Do dead tree newspapers have a future?

Credit: SonovaMinThe future of newspapers

In 2001, I told my editor I was jumping from newspapers to this new-fangled thing called ‘the internet’. You’re being foolish, I was told. Then he actually said these words: “This internet thing is a flash in the pan.”

Fast-forward to today, when, after years of people being essentially trained not to pay for news, newspapers are shrinking – in size and the number of editions per week. Newsrooms have been gutted of staff, as more and more people get news online and, especially in recent years, their smartphones. These days, people are more likely to reach into their pockets to pay for coffee than news.

Despite this Whaleoil has established a successful subscription model. What is it that this New Media site is doing differently that the MSM could learn from?

(NZME managing editor Shayne Currie told a conference on the news media last year: “We made a big mistake when we made content available free. But there’s no going back.”)

Whaleoil’s content was free from the start and still is yet we are no longer reliant on advertising revenue to pay the bills. What are we providing that the MSM are not? The long-promised paywall has never been implemented so I can only assume that they fear that no one will be prepared to pay for their content.

[…] Quality’s also dropped – and we’re not talking, here, just about celebrity gossip and the use of sensational headlines by free news sites to get more clicks. With the sub-editing ranks being decimated, digital news is recycled into print editions with many of the original mistakes and typos.

[…] The merger conversation has contained some apocalyptic messages. Fairfax Media chief executive Greg Hywood talked of an ‘endgame’ if it didn’t go through, while Fairfax New Zealand supremo Sinead Boucher warned it would very rapidly be forced to close and pull back from smaller centres. So, journalists are jumping before they’re potentially pushed. Just look at the intake of press secretaries in the Labour-NZ First-Green Party Government.

[…] Norris, now chief executive of ChristchurchNZ, the city’s promotion and economic development agency, was happy to talk on-the-record about the future of newspapers.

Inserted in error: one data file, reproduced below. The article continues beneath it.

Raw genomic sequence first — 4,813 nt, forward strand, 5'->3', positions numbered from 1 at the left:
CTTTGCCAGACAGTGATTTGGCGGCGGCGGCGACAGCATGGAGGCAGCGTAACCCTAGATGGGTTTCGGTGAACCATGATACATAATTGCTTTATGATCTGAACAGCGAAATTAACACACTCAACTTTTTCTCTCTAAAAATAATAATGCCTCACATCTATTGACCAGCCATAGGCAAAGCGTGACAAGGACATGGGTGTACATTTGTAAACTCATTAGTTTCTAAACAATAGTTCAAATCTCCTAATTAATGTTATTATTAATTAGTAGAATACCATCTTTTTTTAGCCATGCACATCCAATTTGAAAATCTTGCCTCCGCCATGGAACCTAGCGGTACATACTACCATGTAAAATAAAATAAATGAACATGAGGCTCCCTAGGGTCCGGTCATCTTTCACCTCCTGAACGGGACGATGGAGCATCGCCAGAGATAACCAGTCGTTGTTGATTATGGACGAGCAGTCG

[…] I put to her that daily newspapers are on life support and on a downward spiral […] “Some are,” she admits. “Some are less sustainable than others.” But, she adds: “Many daily newspapers in New Zealand are incredibly profitable and have a long future.”

I wonder if she is referring to small local newspapers that are full of local news?

[…] So how long will daily papers last?

“More than a decade” in the case of The Press, she says. Dunedin’s a different market, but she still thinks the Otago Daily Times will be printed in a decade’s time.

Inevitably, the conversation turns back to digital. Norris reflects that, in the newsrooms she’s been in charge of, print is only a small part of their operation. Fairfax in the South Island is almost entirely focused on digital.

“And at the end of the day we also produce a print newspaper.”

Why? Print is like a buggy whip factory. They might make the best buggy whips in the country but there simply is no longer a market for it.

Credit: SonovaMin

Her argument decouples from that of others when she says the media company model “doesn’t rely on people buying a printed newspaper”. Why not do away with it, then?

“Because there are still people who love it. More than 100,000 people read it and rely on its content.” She adds it also offers “good print advertising solutions”.

The platform is irrelevant, she declares – what matters is the maintenance of strong, authentic journalism.

[…] scratch below the glossy surface and the media narrative in Masterton isn’t too different to other newspaper businesses. Circulation is difficult, Denholm says. Like most newspapers, the demographic of Times-Age readers is older.

“Our subscribers are literally dying. When I see a death notice in the paper, from a classified revenue point of view it’s good, but you can bet your bottom dollar that it’s probably a subscriber.”

[…] We haven’t got a strategy in place to replicate our current subscriber base. I wouldn’t know how to do it. You’ve hit the nail on the head, the youngsters probably don’t even know what a newspaper is.”

[…] Circulation figures, on the other hand, for those still wedded to dead-tree delivery, are dismal. Four papers sell more than 25,000 copies a day – New Zealand Herald (117,269), The Press (48,738), Wellington’s Dominion Post(48,092) and the Otago Daily Times (32,696). The circulation decline since 2007 is, respectively, 40 percent, 45 percent, 51 percent and, a feather in the cap for the Dunedin-headquartered ODT, 24 percent.

[…]  “I think that the death-knell for newspapers is going to come when it’s no longer economic to maintain their presses.”)

That I think is the key. The cost of online delivery is negligible and printing presses are the millstone around the MSM’s neck.

[…] “We can take ourselves down a dead-end street by placing too much importance on the means of delivery, in other words, on the maintenance of putting ink on paper,” he says.

“We need to start thinking more about how do we preserve the sort of in-depth journalism that we’re capable of producing in our newspapers, rather than the dead trees.”

Do any of you still buy a physical newspaper? If you are one of our hundreds of subscribers what was it about what Whaleoil offers that persuaded you to part with your hard-earned cash?

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If you agree with me that’s nice, but what I really want to achieve is to make you question the status quo, look between the lines and do your own research. Do not be a passive observer in this game we call life.

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